children of the same parent. Rattan is the outside shelllike portion of this woody fibre which grows in the East Indies. This is seldom treated with any sort of finish as in itself it has a very high polish. Reed, on theother hand, being an inner part of the fibre is porous and takes very kindly to paint or varnish. All of these materials are unaffected by moisture and, when well constructed.

and will stand any amount of hard usage.

There is a new fabric on the market this year which is rapidly gaining popularity as a covering for porch and garden furniture. This fabric is specially treated to withstand the ill effects of water and sun. It has a rich silk-like finish and can be obtained in delightful colors. It is most pliable and decorative and has infinite possibilities for use both indoors and out, especially for the open room.

Sometimes the addition of a porch to a house cuts off the light and sun from one or more of the rooms, and in such case it is better to arrange for an awning roof for it, which can be raised and lowered at will. The advantages of an awning roof for a porch are many; it is a shade from the sun by day, and when it is lifted at night—as can he done with no other roof—one is able to enjoy the glories of the sky. A porch of this kind requires furniture that can defy rainstorms, such as the rattan or reed type, which is rather improved by moisture, or the very modern light-weight steel pieces. The latter, while reminiscent of the cast-iron furniture of an older day, are surprisingly light in weight and graceful in form, and lend themselves perfectly to the decorative touch of lacquer. When to these pieces are added cushions covered with some of the attractive new oilcloth or other moisture-proof material, the odd storm offers no risks to either furniture or fabric.

When the porch room is on the ground floor, it is sometimes necessary to provide some means for securing privacy without cutting off air and light. An excellent shield and buckler for this purpose is a lattice-work screen mounted on castors, which is sufficiently large to hide the dining table or couch, and which, if painted to harmonize with the rest of the furnishings, can be ornamental as well as useful. Lattice work lends itself to much adventurous decoration and is one of the best means of securing privacy.

Where Color is King

TF ONE’S fancy runs to wooden furni* ture for the porch, there is a hard maple wood that is well suited for the purpose. This, when painted in brilliant colors, such as orange, lip-stick red, jade green, bright blue or yellow with contrasting stripes or flower motifs, makes a fine background for the new smart glazed chintzes or other fabrics suited for such purpose. The porch is a fine place to experiment in decoration, for here there need be no fear of too much color. It is a place where color is king, and should offer spirited contrast to the furnishings in the rest of the house.

Yellow is a splendid color for porches. It enhances the sunshine on a bright day

and has a cheering effect on a dull one. I saw a porch last year which had this as the key color and which was most effectively and satisfyingly carried out. The furniture was of reed which had been finished with orange lacquer with touches of green and black. The upholstery carried these same three colors, which were further emphasized by small cushions each of which was covered with jade green or orange. The curtains were a sunny yellow, and a straw rug in large squares of yellow and black made a smart, background. The yellow table had a centrepiece of black lacquered oilcloth, on one corner of which were appliquéd narrow strips of green, orange and lavender. On this was a large orange bowl which held tall sprays of blue delphinium. Hanging about the room were witch balls with hanging festoons of ivy.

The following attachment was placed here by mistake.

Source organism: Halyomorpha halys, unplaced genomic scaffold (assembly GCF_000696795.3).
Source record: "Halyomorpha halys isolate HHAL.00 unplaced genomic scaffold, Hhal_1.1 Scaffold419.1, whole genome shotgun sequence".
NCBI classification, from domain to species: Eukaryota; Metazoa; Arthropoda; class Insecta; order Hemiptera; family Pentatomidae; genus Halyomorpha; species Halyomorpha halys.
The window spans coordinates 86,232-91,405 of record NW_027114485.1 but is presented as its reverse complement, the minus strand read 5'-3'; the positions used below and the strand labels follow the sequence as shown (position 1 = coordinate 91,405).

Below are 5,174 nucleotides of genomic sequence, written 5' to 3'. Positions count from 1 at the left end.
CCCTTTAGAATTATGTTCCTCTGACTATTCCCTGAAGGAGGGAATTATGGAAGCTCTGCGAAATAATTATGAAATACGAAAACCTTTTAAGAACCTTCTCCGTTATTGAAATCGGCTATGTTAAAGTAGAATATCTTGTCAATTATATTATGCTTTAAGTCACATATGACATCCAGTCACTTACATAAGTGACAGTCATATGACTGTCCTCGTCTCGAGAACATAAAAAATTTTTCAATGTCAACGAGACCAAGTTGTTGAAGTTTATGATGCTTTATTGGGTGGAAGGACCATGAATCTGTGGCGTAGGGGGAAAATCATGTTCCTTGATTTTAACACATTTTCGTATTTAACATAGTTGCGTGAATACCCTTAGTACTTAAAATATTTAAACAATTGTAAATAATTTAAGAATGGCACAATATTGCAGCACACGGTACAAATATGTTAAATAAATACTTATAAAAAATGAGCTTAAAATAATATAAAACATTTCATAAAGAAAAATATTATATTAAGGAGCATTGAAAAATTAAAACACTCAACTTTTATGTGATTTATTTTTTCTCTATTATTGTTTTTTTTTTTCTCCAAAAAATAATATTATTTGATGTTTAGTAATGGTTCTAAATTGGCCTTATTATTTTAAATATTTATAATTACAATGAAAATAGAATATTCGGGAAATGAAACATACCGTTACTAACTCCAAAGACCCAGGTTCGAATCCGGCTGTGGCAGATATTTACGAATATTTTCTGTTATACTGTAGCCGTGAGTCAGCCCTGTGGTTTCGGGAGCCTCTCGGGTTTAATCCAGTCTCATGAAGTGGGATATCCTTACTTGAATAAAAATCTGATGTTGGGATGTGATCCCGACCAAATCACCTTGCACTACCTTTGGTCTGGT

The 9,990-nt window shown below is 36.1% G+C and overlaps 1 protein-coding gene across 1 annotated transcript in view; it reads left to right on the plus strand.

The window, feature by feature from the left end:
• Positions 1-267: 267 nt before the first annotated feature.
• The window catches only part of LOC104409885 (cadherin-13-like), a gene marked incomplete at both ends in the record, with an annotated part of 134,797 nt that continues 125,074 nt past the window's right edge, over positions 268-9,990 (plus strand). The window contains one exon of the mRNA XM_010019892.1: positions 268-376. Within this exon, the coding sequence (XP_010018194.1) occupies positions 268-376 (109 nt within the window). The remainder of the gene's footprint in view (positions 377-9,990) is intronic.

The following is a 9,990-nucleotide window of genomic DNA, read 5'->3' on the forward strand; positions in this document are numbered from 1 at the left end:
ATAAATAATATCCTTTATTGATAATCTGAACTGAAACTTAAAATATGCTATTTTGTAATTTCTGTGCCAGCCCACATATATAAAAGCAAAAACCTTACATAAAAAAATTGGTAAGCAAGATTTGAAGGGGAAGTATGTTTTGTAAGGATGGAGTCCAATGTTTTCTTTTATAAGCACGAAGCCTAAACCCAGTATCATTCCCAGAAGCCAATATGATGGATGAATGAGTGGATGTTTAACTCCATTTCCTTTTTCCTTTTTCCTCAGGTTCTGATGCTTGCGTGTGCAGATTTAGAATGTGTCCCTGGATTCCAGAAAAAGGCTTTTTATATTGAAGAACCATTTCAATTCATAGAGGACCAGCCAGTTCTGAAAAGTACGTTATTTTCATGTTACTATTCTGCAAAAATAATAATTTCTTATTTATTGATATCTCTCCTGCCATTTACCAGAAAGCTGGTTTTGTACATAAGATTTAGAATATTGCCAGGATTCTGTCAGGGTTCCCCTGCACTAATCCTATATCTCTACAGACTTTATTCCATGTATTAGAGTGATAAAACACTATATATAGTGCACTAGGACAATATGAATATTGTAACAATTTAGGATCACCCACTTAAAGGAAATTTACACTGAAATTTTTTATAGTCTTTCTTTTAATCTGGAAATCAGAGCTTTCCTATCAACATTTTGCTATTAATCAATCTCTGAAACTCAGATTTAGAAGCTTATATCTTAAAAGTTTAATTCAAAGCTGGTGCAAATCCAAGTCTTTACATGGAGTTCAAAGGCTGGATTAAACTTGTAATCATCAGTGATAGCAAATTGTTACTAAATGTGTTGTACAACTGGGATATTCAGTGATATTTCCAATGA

To be effective, yellow must be carefully chosen, and the right accents of contrast provided to make a perfect ensemble. Blooming plants add enormously to the color effect, as do also glass and porcelain lamps.

In motoring through the country, one often sees farmers and their families taking their evening meal in the open on a spot encased in trees, with perhaps some lattice work between the trees to provide a little seclusion. Sometimes this improvised dining room will have a roughly paved floor of stone or brick to make a solid base for such furniture as is required. This simplicity of setting calls for rather primitive pieces. Sometimes these are made of rough hewn logs flattened on one side for the seats and table tops, with legs made of round timber. I am told that if the surface of this wood is treated as soon as the bark is removed it will retain its light color and give the agreeable effect of newly-cut timber.

If you cannot get away for a holiday in the good old summertime, why not make a holiday spot of your porch or terrace? It is a fascinating pastime to try to keep up with Nature by enlivening the outdoor room with paint, using as a guide the colors of the grass, the flowers or the sunsets. If you are tired of last year’s colors on the porch, why not try something new—blue with orange, yellow with black, or grey with old rose? Remember that all furnishings that are designed to compete with Nature must carry clear, vivid color. Pale shades fade into insignificance outside. If your porch is furnished in brown and there is no time or money to paint the furniture, it can be much improved by adding bright-blue cushions and making a table cover and curtains of blue chintz or oilcloth. Much can be done with little money, and where there’s a will, there’s a way.